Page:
A total of 696 patients were registered during the study period; male patients were predominated with a male-to-female ratio of 3:1. The peak age was between 51 and 60 years old, ranging from 19 to 90 years old. Diagnoses were 260 (37.4%) UAP, 161 (23.1%) non-STEMI, and 275 (39.5%) STEMI. About 90.5% patients had a blunt chest pain and 92.2% patients had chest pain last for 20 minutes or more. Other clinical characteristics were presented in Table 1.

Table 1: Characteristics of the study subjects (n=696)

Characteristics Mean + SD

Median (Min-Max)

n %
Male sex 527 75.7
Age (years) 58.3 + 11.79
History of acute myocardial infarction 99 14.2
History of previous PCI 53 7.6
History of peripheral vascular disease 2 0.3
History of coronary artery bypass grafting 1 0.1
History of hypercholesterolemia 119 17.1
History of premature CAD in family 13 1.9
History of heart failure 158 22.7
History of asthma or COPD 15 2.2
History of angina 149 21.4
History of cerebrovascular disease 31 4.5
Smoker 277 39.8
Diabetes mellitus 186 26.7
Hypertension 398 57.2
Sign of heart failure
No sign 489 70.3
Rales in <1/3 field 140 20.1
Rales in >1/3 field 19 2.7
Cardiogenic shock 48 6.9
Cardiac arrest 22 3.2
Heart rate (bps) 83 + 26.0
Systolic blood pressure (mmHg) 128 + 27.4
Diastolic blood pressure (mmHg) 79 + 16.7
Creatinine serum (mg/dL) 1.7 + 2.15
CK-MB1 13.5 + 30.1
Troponin T1 329.7 + 531.3
GRACE risk score (n=431) 119.3 + 33.9
Median TIMI score NSTEMI (n=161) 3 (1-6)
Median TIMI score STEMI (n=275) 4 (1-14)
Median time since onset to hospital admission (hours) 6 (0-192)

The most common location for STEMI was anterior infarction, followed by inferior infarction and inferoposterior infarction (Table 2).

Table 2: Location of STEMI (n=275)

Location n %
Anterior 154 22.1
Inferior 56 8.0
Posterior 10 1.4
Lateral 4 0.6
Anterior & Inferior 2 0.3
Anterior & Lateral 10 1.4
Inferior & Posterior 35 5.0
Anterior, Inferior & Posterior 1 0.4
Inferior, Posterior & Lateral 1 0.4
Anterior, Inferior, Posterior & Lateral 2 0.3

STEMI diagnosis was significantly higher in male, patients with age of <60 years, smoker, and those with a history of hypercholesterolemia. Patients with STEMI were also found with significantly more cardiac arrest and sign of heart failure at admission (Table 3).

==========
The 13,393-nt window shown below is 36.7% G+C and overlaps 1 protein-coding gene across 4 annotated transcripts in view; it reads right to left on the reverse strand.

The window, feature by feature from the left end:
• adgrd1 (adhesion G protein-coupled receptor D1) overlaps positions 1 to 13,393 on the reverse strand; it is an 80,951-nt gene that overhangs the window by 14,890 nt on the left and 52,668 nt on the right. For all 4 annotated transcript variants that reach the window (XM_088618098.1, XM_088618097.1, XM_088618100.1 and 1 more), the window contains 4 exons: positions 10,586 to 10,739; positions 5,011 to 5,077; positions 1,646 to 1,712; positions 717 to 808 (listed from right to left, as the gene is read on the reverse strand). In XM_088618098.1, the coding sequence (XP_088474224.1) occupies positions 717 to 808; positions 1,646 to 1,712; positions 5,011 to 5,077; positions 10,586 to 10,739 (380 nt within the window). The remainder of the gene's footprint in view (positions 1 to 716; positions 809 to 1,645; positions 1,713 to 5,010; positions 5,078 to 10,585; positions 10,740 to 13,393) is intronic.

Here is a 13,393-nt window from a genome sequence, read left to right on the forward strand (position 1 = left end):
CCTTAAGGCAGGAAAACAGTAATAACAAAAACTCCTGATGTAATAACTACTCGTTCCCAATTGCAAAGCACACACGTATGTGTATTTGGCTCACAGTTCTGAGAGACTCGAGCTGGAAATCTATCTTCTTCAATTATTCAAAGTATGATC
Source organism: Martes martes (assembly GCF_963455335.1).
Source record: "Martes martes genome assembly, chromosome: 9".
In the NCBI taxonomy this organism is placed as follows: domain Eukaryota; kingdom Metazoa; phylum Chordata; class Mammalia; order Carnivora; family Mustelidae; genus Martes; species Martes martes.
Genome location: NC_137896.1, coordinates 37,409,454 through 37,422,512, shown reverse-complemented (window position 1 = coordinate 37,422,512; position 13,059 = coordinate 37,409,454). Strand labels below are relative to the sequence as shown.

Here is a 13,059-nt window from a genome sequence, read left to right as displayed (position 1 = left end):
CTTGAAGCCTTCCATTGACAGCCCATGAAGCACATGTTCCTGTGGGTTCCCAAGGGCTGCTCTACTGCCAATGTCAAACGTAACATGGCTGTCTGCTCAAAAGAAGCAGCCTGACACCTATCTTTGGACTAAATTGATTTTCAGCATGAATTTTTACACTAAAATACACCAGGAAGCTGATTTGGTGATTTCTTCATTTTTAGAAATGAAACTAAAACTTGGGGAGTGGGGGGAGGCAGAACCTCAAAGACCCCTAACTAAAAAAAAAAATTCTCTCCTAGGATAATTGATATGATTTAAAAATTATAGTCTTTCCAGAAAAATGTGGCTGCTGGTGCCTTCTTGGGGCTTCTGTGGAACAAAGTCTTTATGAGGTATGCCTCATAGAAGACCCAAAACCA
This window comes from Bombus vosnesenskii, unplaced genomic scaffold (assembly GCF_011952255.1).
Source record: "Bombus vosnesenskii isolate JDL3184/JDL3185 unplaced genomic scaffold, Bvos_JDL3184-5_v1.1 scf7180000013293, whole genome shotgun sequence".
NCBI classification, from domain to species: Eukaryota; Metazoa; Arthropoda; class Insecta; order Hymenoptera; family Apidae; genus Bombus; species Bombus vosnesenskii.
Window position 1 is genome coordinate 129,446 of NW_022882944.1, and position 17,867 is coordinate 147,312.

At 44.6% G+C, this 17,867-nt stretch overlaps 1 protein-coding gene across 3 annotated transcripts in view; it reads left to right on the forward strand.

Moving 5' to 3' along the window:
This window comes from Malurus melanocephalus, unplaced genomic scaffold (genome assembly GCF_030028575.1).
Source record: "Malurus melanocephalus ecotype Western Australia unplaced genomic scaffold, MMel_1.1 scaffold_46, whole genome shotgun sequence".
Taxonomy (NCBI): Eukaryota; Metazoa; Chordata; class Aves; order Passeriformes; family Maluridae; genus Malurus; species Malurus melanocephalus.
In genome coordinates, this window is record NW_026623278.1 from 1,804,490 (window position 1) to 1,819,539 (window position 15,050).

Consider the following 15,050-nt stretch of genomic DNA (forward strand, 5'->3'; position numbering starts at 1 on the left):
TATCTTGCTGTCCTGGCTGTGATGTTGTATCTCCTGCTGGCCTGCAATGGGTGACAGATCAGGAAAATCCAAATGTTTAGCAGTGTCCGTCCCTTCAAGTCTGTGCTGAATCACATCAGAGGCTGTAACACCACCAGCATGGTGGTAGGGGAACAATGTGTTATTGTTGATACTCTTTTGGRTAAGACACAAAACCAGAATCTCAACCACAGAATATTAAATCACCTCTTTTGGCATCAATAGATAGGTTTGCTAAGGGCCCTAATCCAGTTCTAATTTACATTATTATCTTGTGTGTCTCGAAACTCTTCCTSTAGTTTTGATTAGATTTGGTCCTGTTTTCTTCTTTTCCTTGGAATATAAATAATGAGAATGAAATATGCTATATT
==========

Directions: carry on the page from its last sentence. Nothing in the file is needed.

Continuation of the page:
Table 3: Factors associated with STEMI diagnosis (n=696)

Characteristic STEMI

(n=275)

NSTE-ACS

(n=421)

p OR 95%CI
Gender
Male 227 (43.1%) 300 (56.9%) <0.001* 1.907 1.309-2.779
Female 48 (28.4%) 121 (71.6%)
Age
< 60 years 178 (42.5%) 241 (57.5%) 0.049* 1.371 1.001-1.876
> 60 years 97(35.0%) 180 (65.0%)
Smoker
Yes 142 (51.3%) 135 (48.7%) <0.001* 2.262 1.654-3.092
No 133 (31.7%) 286 (68.3%)
Diabetes mellitus
Yes 64 (34.4%) 122 (65.6%) 0.096* 0.743 0.524-1.055
No 211 (41.4%) 299 (58.6%)
Hypertension
Yes 162 (40.7%) 236 (59.3%) 0.457* 1.124 0.826-1.529
No 113 (37.9%) 185 (62.1%)
Hypercholesterolemia
Yes 58 (48.7%) 61(51.3%) 0.024* 1.577 1.061-2.346
No 217 (37.6%) 360 (62.4%)
History of CVD
Yes 11 (35.5%) 20 (64.5%) 0.639* 0.836 0.394-1.772
No 264 (39.7%) 401 (60.3%)
Cardiac arrest
Yes 16 (72.7%) 6 (27.3%) 0.001* 4.273 1.651-11.060
No 259 (38.4%) 415 (61.6%)
Sign of heart failure
Yes 101 (48.8%) 106 (51.2%) 0.001* 1.725 1.241-2.398
No 174 (35.6%) 315 (64.4%)

*Chi-square test ^Fisher’s exact test

Median time interval from the onset of symptom to admission in Sanglah Hospital was significantly shorter in STEMI than NSTE-ACS patients (5.5 vs. 7.0 hours; p<0.001). There was no data on time of first medical contact and patients’ transfer. However, patients who came by their own had time from onset shorter than patients who were referred from other hospital (6 vs. 6.75 hours; p=0.011).

Reperfusion therapy was given to 196 (71.3%), consisted of 86 (31.3%) fibrinolysis and 110 (40.0%) primary PCIs. The median door-to-needle (DTN) time was 50 (10-295) minutes, while the median door-to-device (DTD) time was 144 (19-1028) minutes. There were 3 patients loss-to-follow-up. The overall mortality rate among STEMI patients was 9.2%. It tended to be lower in patients who received reperfusion therapy than patients who did not (7.2% vs. 14.1%; p=0.075). Mortality rate was 8.2% in patients receiving fibrinolysis and 5.5% in patients underwent primary PCI.

Mortality of patients STEMI was associated with older age, higher heart rate, lower blood pressures, higher serum creatinine levels, higher troponin T1 levels, higher GRACE, TIMI, and CRUSADE scores. Patients with GRACE risk score of >140 had almost 30 times increased risk of death, whereas TIMI risk score of >4 were associated with 18 times higher risk of death during hospitalization. Patients who died also tended to have longer DTD time and shorter length-of-stay in the hospital; however, time since onset of symptom to admission was not significantly different (Table 4).